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What's a good and reliable database for the pharmacodynamic and pharmacokinetic data of drugs both approved (in the US and elsewhere) and unapproved?

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For approved drugs, the Drugs @FDA database at CDER (Center for Drug Evaluation and Research) aggregates labeling information (which includes at least a cursory PD explanation and a listing of or reference to common PK data for the substance) for most modern drugs.

Unapproved drugs may be a bit trickier to find out about, but the FDA maintains a list of contract research organizations (CROs) who are running trials here, and the actual trials can be found on, which will have citations for the papers that have been published.

Drugs in their earliest stages of development, i.e., internal to a pharma company, are likely to be kept pretty tightly under wraps.

I don't know enough about the governing bodies in other countries to know where any international data would be, but I assume you can find published papers for substances in those countries as well.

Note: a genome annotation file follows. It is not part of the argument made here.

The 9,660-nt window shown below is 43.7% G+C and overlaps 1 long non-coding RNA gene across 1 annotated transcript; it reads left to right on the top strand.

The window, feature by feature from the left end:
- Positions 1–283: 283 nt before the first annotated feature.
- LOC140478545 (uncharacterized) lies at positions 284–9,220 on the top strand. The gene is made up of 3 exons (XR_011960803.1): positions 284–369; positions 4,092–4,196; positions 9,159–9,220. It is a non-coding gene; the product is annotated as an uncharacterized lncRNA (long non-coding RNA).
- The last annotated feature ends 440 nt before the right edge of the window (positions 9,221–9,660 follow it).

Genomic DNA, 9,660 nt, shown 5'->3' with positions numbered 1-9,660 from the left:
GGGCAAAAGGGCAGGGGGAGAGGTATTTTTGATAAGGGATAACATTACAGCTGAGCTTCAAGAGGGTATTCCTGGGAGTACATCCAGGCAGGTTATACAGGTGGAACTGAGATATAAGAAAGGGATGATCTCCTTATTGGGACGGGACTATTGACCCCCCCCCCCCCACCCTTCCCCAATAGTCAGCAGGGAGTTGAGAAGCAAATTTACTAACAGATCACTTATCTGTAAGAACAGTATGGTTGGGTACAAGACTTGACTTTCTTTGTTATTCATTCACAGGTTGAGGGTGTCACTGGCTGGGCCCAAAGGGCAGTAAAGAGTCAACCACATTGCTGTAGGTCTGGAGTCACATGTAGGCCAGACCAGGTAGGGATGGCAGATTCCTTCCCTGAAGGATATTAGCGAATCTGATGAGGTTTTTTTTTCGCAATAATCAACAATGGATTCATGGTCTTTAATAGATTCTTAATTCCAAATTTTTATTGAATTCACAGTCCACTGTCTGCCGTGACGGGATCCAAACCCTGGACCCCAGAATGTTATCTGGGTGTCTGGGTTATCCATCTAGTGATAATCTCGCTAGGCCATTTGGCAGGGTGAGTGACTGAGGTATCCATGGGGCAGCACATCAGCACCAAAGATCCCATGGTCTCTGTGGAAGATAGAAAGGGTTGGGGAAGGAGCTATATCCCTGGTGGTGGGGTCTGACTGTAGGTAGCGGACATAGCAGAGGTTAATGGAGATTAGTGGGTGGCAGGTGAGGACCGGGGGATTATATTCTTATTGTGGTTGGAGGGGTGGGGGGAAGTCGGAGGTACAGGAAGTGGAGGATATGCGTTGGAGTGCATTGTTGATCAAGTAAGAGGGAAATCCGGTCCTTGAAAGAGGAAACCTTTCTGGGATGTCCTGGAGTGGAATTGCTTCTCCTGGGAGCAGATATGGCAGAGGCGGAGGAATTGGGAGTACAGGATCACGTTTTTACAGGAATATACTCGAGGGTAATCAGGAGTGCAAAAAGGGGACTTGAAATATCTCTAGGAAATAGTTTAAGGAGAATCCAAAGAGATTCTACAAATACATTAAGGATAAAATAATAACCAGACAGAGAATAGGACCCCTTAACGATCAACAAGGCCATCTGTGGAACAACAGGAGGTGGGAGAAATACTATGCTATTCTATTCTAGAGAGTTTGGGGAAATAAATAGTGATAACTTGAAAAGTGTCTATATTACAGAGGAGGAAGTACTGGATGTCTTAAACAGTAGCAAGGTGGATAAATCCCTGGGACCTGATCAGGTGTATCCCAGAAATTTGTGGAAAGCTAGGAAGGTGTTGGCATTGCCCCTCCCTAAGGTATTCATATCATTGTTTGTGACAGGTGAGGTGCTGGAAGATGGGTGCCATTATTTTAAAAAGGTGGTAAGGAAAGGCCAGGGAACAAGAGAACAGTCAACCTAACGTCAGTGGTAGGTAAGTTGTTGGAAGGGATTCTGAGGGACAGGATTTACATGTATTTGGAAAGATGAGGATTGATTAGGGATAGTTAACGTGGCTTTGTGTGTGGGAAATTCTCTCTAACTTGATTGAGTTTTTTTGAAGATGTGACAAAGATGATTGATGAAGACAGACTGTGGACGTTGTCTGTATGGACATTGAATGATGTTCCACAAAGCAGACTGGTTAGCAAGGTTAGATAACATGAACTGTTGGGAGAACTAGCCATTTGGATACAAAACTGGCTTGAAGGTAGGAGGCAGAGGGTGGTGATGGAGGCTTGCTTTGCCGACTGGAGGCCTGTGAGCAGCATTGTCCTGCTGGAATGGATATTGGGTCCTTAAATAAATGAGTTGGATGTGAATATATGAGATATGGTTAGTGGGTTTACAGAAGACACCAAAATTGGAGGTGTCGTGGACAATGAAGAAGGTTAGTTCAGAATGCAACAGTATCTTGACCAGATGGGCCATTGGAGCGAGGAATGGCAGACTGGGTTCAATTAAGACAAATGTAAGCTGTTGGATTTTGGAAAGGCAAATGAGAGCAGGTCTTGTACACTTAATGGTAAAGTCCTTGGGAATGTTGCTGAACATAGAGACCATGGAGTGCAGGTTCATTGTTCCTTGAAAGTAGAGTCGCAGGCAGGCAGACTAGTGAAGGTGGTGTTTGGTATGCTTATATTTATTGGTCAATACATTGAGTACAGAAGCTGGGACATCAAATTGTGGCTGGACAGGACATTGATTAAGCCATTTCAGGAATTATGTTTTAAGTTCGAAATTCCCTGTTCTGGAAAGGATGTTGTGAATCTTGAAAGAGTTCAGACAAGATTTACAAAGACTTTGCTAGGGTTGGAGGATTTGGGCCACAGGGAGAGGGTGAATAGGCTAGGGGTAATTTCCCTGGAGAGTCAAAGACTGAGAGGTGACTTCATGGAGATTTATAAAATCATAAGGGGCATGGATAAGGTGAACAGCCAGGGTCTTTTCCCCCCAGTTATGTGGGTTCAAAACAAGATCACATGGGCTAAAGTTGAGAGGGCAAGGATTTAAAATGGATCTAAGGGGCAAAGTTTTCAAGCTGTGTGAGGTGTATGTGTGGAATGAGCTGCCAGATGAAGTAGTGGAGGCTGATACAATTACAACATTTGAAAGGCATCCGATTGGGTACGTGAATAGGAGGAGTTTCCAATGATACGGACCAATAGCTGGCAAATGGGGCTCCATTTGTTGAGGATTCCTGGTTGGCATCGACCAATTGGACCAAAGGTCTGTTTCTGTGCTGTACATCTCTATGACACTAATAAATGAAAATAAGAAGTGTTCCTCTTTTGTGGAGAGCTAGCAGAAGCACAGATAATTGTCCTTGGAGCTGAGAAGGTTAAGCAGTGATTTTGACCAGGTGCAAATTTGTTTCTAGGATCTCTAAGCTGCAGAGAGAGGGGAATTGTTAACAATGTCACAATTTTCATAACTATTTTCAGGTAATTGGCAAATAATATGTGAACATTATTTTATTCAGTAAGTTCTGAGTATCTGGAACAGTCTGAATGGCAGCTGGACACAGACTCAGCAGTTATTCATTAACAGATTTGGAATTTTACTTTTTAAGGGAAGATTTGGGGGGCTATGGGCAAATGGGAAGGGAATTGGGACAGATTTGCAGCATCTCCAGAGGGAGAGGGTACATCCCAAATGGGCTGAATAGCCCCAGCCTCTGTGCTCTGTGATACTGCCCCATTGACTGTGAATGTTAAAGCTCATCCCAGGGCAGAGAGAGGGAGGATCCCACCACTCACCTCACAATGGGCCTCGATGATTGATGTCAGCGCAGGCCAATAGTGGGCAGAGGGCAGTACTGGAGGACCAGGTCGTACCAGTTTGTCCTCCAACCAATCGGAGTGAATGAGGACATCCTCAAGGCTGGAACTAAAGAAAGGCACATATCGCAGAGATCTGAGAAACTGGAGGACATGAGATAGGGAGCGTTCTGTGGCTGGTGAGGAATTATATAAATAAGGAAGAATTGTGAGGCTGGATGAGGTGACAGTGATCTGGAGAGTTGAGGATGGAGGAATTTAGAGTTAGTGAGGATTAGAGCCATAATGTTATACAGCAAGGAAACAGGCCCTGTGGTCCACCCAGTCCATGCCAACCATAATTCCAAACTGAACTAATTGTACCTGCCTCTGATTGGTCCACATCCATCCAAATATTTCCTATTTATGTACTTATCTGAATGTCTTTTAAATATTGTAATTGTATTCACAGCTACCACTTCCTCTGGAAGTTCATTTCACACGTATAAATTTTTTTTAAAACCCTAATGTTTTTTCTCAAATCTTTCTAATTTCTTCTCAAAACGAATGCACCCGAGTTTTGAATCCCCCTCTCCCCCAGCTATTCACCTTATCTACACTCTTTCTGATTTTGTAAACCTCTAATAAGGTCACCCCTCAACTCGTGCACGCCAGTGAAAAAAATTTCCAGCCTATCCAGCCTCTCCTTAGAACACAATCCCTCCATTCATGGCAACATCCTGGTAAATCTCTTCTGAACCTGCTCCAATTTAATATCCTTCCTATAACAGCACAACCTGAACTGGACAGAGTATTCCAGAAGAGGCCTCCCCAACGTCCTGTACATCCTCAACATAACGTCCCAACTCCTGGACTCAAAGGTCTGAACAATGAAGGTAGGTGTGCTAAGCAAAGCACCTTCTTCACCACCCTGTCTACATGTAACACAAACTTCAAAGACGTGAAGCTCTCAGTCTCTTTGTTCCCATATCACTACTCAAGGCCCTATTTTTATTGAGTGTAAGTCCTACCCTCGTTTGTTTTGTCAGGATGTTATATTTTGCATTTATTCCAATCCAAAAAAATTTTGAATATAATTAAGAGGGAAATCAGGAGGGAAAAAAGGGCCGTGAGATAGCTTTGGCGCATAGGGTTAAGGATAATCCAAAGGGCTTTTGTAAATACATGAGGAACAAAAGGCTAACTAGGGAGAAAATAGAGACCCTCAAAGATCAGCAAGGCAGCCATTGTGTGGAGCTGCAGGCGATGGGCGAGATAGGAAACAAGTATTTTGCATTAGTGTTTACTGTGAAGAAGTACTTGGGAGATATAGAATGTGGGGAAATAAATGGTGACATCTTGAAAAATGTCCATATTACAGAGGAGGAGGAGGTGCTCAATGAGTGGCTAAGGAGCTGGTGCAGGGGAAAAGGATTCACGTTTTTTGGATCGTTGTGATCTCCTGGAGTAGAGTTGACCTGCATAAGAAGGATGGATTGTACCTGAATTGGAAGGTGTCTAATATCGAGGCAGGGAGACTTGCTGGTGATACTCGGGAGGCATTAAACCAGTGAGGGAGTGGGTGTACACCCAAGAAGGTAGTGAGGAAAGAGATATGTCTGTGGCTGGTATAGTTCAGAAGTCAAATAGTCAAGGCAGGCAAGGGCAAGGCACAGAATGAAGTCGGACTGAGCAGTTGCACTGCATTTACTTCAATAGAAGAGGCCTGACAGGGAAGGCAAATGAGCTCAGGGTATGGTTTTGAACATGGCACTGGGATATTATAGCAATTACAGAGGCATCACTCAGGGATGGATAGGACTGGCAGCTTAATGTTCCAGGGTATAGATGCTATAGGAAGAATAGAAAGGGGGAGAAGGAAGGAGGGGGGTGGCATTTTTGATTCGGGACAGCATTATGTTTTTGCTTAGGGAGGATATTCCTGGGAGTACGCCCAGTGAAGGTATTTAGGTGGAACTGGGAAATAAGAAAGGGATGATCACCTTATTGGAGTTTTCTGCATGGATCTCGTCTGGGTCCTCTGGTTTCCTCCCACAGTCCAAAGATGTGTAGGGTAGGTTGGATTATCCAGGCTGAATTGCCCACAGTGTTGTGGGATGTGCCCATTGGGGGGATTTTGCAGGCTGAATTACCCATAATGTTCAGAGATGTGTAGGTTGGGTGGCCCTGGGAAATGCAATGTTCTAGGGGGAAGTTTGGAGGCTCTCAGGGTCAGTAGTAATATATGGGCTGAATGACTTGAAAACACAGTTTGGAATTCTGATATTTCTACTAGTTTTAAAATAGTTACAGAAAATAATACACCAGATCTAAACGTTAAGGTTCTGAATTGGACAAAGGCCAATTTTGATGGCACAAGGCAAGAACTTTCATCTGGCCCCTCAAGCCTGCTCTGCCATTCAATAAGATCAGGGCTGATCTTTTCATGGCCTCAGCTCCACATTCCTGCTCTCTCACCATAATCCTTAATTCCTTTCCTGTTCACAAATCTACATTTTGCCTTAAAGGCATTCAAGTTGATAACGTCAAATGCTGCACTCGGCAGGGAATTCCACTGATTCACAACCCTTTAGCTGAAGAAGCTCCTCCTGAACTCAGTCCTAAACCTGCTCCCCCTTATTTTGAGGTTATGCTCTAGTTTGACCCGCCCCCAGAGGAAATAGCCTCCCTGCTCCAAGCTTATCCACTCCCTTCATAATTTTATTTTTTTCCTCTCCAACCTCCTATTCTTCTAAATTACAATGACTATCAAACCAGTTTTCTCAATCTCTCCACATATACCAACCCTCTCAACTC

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Where exactly on this site do you find the PD and PK data? I looked up sertraline all I got was these sort of… – Brenton Horne Apr 17 '13 at 23:57
If you go to the brand for the drug (Zoloft), click on the pill form, and then click on the "label data", it will come up. On the main screen with the brand drugs, it also has a link that says "label available" (they aren't labels any longer, but those inserts that manufacturers put in, but they retain the old name). – jonsca Apr 18 '13 at 0:07
@BrentonHorne The generics don't need labeling info, only bioequivalence, so I think the information for PK is retained with the original IND number. – jonsca Apr 18 '13 at 0:08
If you haven't already, I'd recommend volunteering in a university lab, because you clearly have a strong passion for this with all of your questions! – jonsca Apr 18 '13 at 0:09

Before I asked this question I knew of a website that provides reliable (from the US government) pharmacodynamic and pharmacokinetic data for FDA-approved drugs: DailyMed. I didn't accept it as an answer because of the fact that it is just FDA-approved drugs but I'm interested in other drugs like moclobemide, tianeptine, piracetam, aniracetam, nefopam, flupirtine and levomepromazine too.

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